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10 June 2024

The Potential Impact of Combination Vaccines on Public Health

By Francesca Ceddia, Chief Medical Affairs Officer, Moderna
Combination Vaccines

As pioneers in mRNA technology, our team at Moderna feels a responsibility to obsess over innovation – from the science behind our products, to delivery methods, to simplifying manufacturing and storage – all to optimize the practitioner and patient experience. Since our beginning, we’ve rejected the idea of complacency – there’s always another advancement to chase. Our pursuit of investigational combination respiratory vaccines is an example of that chase.

Society already benefits from combination vaccines, such as TDaP and MMR, which both protect against three diseases at once. Combination vaccines are associated with improved vaccination coverage and adherence to immunization schedules. Now, the idea that we could simultaneously vaccinate against two respiratory diseases associated with the largest disease burden in their category could open up a world of compounding public health benefits. There is a need for innovative approaches to protect our most vulnerable against diseases like COVID-19 and flu, as well as a potential opportunity to redefine the burden of respiratory season and advance public health. A combination vaccine that could provide dual protection in a single shot has the potential to encourage more widespread vaccination uptake while also reducing the burden of acute respiratory disease on health systems.

An opportunity to improve public health

As of May 2024, the uptake of the 2023/2024 influenza vaccine was more than double that of the updated COVID-19 vaccine for adults over the age of 18 in the U.S. (48.4% vs. 22.4%), and this is also true for many other countries around the world. And yet, COVID-19 hospitalizations rates were higher than influenza across the board, but especially among older adults, where the number of COVID-19 related hospitalizations rate was more than double.

The convenience that a combination vaccine could offer patients may help fill this gap while simplifying and routinizing vaccination against both diseases, which could help improve compliance with public health recommendations. The co-administration of flu and COVID-19 vaccines has the potential to improve vaccine uptake and convenience, and combination vaccines could take that one step further. With the possible increase in coverage rates, the hope is we could see those benefits reflected in broader public health advancements, such as lower rates of severe outcomes.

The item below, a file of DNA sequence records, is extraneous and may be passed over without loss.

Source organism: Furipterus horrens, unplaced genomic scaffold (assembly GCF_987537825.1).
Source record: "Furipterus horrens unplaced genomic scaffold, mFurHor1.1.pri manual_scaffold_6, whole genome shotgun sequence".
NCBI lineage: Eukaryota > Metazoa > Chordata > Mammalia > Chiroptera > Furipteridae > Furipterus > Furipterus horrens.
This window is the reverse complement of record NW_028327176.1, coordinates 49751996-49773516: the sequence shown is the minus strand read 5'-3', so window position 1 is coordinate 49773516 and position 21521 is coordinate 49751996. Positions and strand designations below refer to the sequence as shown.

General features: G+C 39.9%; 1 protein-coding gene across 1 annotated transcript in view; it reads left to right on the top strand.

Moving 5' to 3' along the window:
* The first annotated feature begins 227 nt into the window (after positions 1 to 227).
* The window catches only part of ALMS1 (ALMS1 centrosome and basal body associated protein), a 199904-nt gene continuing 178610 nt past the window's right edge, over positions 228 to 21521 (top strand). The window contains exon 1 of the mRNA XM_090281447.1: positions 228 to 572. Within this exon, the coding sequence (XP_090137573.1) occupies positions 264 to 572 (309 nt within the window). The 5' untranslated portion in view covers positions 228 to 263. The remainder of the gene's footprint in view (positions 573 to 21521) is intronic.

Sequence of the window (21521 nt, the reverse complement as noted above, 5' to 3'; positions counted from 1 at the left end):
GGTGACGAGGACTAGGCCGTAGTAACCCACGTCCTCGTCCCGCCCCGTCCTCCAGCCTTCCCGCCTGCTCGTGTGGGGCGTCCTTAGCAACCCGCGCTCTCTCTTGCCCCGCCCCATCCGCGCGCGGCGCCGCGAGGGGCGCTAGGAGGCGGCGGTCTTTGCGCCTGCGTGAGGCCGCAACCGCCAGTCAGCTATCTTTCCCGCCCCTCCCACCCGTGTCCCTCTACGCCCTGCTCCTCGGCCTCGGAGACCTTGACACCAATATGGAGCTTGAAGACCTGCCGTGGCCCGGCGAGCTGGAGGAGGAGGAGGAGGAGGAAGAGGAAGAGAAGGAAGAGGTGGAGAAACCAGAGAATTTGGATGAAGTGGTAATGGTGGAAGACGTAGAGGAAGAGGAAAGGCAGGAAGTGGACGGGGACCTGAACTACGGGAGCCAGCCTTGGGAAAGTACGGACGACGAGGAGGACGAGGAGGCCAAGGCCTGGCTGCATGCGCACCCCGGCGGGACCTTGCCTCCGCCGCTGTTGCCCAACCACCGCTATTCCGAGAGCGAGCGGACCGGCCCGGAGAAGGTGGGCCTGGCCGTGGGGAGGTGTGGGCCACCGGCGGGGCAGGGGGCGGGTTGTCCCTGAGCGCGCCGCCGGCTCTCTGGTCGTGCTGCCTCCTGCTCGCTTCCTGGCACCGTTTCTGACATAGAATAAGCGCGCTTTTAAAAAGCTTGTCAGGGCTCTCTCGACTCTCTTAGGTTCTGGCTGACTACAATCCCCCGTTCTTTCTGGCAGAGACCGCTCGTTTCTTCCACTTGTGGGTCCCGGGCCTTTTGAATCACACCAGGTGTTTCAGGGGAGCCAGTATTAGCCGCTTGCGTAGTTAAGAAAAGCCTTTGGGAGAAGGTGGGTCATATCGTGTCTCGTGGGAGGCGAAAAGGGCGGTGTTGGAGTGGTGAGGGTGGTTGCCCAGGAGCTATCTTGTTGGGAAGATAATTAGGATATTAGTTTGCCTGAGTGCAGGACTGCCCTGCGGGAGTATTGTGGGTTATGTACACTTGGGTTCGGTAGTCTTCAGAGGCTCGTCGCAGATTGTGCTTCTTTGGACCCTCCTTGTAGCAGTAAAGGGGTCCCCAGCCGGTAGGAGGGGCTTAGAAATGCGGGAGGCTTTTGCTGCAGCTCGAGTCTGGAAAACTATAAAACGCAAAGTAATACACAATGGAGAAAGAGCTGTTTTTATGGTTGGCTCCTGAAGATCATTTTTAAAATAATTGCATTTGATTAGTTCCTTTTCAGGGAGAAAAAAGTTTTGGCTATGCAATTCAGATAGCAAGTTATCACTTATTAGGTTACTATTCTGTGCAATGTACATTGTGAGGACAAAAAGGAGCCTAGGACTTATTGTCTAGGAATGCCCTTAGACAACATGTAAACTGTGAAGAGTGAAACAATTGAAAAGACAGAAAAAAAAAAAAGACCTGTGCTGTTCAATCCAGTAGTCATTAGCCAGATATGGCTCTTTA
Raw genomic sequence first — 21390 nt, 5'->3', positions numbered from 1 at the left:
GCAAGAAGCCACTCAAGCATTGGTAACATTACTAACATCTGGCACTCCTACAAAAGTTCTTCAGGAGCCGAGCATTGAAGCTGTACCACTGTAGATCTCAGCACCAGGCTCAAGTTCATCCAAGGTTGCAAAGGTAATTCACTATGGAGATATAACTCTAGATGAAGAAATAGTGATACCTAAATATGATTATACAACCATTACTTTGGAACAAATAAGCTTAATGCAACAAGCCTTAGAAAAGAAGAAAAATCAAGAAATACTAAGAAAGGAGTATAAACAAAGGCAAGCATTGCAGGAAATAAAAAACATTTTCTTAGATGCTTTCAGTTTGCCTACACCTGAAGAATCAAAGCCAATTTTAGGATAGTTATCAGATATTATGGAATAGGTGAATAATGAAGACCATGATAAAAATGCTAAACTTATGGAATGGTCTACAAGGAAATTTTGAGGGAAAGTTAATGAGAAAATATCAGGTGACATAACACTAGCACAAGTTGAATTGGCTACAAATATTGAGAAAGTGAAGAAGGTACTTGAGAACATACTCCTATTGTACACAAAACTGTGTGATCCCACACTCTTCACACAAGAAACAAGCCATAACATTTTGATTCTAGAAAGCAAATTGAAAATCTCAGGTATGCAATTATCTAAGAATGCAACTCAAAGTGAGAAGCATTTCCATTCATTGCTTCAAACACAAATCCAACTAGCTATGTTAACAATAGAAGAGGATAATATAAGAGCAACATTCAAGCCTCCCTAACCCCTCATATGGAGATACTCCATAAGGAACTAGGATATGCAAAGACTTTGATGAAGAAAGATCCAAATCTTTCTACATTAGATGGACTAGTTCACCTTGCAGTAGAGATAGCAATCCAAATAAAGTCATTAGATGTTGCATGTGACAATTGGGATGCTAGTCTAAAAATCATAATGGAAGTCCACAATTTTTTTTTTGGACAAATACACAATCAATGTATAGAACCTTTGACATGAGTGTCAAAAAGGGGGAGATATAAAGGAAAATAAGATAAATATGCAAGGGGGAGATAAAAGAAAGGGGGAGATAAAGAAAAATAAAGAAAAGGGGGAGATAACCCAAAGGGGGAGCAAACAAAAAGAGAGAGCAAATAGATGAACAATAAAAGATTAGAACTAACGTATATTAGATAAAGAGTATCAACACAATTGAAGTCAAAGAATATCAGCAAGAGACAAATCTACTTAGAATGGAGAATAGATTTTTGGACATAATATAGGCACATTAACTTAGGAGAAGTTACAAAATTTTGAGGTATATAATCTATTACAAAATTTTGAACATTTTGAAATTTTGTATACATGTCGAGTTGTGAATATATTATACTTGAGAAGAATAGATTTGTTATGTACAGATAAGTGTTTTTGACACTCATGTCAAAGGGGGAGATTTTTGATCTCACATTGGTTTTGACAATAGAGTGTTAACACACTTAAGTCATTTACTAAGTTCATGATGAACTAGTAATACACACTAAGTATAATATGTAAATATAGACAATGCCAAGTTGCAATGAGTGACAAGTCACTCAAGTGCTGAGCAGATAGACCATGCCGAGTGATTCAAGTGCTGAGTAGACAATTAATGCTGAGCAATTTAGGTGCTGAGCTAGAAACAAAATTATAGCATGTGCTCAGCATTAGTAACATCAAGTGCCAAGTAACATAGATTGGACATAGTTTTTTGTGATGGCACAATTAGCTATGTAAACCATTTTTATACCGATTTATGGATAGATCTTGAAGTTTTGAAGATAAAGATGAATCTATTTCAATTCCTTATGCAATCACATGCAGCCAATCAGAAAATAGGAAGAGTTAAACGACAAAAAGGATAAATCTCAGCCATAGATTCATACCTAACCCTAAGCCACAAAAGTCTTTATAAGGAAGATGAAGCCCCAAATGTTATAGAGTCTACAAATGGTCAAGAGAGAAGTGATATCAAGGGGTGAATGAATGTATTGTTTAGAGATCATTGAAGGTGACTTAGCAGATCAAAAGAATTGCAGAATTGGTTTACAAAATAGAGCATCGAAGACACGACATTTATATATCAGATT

Supporting providers and health systems

In addition to the convenience of fewer shots, combination vaccines could reduce the burden of a busy respiratory virus season on doctor’s practices and pharmacies. With fewer individual COVID-19 and flu shots to administer, healthcare professionals may regain time to see and serve additional patients. Additionally, acute viral respiratory diseases lead to high resource utilization across healthcare systems. The potential for improved vaccine compliance and decreasing incidences of severe outcomes like hospitalization could lessen these stressors and the costs associated with the typical influx of patients during respiratory illness season.

Our commitment to innovation

The prospect of improving the patient and provider experience, and public health more broadly, serves as our motivation as we continue to investigate our combination respiratory virus vaccines. We look forward to continuing to leverage our mRNA platform to help lead the charge and address the public health needs posed by these viruses.